7. Lastly, FF Bruce mentions other issues – When it came to coming to an agreement on what was to be considered scripture, and what wasn’t – the choice wasn’t always between good works and bad works or true works and false works or orthodoxy and heresy or authentic vs forgeries. It wasn’t always black and white. We have very very early church letters that aren’t included in the New Testament. They’re authentic letters from church leaders that were passed around and read in churches even for prolonged periods of time – being read over and over again at the same church but they weren’t considered as authoritative as scripture. They were respected and cherished but they weren’t seen as holy writings. You have seemingly perfectly good books to learn from – why aren’t they making the cut? The early church councils had to wrestle with all of these things. Just because a text is helpful and edifying doesn’t mean it’s to be treated as authoritative as other scripture.

So how do we discern doctrine? We use inspired scripture. We consult our Bible. Now that we’ve given a quick overview of understanding the different views of scripture as well as seeing how scripture got to the point that it’s at today… I want us to finish by asking ourselves the next “how”. How do we use inspired scripture in order to discern doctrine?

I think a quick answer to that question is that we need to allow scripture to speak in context.

In other words… what does this passage mean according to it’s surrounding context. In other words, what does one verse mean not when it stands alone but when you read the whole chapter and what does that verse mean when you read the whole book. And what does that verse mean when you read it in context of the whole library of books – all the scriptures? If scripture doesn’t contradict itself, then we need to find how to scriptures which on the surface appear to contradict each other correlate with each other. Then we also need to understand the context that the scripture was written in – in other words… what did the world look like when these words were written? Who was the audience? How did the audience receive these words?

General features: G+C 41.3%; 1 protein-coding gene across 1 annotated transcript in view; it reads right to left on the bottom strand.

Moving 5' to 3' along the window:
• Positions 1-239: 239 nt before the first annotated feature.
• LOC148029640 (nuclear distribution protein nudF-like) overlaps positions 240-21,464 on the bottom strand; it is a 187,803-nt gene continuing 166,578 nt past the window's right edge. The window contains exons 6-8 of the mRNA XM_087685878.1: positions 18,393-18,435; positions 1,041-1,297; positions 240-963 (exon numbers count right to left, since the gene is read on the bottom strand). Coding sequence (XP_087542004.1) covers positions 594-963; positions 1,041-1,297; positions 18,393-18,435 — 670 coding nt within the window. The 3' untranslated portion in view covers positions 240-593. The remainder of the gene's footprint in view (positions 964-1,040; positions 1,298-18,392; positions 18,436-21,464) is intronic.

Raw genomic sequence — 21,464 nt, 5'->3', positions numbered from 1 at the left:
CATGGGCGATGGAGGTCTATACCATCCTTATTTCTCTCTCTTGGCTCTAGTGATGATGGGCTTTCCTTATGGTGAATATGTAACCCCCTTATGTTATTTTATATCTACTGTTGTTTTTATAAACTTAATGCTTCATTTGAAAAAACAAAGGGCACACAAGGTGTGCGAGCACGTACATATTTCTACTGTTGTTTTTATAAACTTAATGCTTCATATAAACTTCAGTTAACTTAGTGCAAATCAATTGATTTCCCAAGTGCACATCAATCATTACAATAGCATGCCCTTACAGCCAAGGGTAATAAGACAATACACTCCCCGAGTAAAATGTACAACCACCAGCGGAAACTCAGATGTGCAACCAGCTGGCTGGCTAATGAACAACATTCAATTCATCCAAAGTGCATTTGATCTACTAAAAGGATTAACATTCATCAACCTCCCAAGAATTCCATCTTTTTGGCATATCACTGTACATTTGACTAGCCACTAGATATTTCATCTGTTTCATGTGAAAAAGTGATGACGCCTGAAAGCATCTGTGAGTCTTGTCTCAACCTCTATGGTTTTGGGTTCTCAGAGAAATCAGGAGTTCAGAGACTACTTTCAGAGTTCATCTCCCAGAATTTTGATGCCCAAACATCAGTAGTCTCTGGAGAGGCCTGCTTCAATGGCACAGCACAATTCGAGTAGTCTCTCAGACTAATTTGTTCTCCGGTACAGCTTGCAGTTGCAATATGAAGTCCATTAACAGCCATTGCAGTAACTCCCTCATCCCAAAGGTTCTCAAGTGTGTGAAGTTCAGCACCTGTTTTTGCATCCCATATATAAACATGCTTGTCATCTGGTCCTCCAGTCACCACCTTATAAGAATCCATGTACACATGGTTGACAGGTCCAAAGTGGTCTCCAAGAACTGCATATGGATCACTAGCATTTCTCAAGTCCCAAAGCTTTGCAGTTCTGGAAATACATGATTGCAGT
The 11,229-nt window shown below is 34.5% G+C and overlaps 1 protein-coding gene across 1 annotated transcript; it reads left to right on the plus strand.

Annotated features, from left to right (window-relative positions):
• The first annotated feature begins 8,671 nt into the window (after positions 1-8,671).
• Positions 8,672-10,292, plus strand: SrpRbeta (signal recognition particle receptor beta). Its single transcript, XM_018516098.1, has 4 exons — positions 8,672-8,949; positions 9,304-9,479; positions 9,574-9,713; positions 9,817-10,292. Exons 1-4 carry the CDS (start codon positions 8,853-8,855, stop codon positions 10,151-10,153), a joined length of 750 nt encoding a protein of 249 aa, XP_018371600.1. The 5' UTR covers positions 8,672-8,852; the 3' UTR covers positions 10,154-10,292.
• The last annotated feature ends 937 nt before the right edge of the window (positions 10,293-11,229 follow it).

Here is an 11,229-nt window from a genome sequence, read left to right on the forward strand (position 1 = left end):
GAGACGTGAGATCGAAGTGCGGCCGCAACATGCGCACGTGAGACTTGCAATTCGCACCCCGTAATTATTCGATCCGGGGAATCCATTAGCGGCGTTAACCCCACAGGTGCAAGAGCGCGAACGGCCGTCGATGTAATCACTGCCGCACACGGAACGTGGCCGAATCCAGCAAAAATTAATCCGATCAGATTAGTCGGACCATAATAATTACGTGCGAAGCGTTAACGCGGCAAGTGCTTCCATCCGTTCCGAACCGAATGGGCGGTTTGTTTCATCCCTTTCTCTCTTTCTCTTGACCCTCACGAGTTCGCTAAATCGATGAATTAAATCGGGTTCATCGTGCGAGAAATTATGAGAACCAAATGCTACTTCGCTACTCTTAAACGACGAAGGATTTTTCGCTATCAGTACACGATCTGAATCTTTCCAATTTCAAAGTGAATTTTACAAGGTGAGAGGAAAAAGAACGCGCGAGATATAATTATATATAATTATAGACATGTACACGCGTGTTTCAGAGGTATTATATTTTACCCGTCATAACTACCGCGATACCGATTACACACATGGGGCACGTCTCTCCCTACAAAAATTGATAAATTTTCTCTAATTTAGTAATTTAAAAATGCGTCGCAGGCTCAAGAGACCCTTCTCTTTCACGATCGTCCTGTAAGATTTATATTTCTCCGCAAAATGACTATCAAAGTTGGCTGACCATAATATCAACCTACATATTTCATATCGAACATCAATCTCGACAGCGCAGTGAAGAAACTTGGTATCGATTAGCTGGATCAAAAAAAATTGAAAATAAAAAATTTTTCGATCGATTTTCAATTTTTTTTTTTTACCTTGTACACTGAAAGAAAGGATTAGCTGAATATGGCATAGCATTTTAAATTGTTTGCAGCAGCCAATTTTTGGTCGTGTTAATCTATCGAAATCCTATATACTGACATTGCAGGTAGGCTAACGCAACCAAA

Check out this verse: He causes his sun to rise on the evil and the good, and sends rain on the righteous and the unrighteous.

When we read this verse out of context is appears to be saying: God gives good things to good people and bad people and God gives bad things to good people and bad people. Right? We all enjoy the sun rise but no one wants to get rained on. We even have a phrase: Don’t rain on my parade.

BUT in Jesus’ time the sun rise was good: it allowed people to work and live (there was no electricity) AND the rain was good: it provided drinking water and made crops grow.

So now when we read the verse in the context of Jesus’ day it means: God shows love to good people and bad people everyday in many ways.

Now here’s the issue with this: You’re fallible. You get stuff wrong. You don’t know everything. You’re biased. On and on and on. One early church writer said that Due to the depth of scripture, there are just as many interpretations as there are interpreters. In other words: everyone is coming to different conclusions.

That’s where our next episode comes into play. Trust me, it’s worth it. See you later.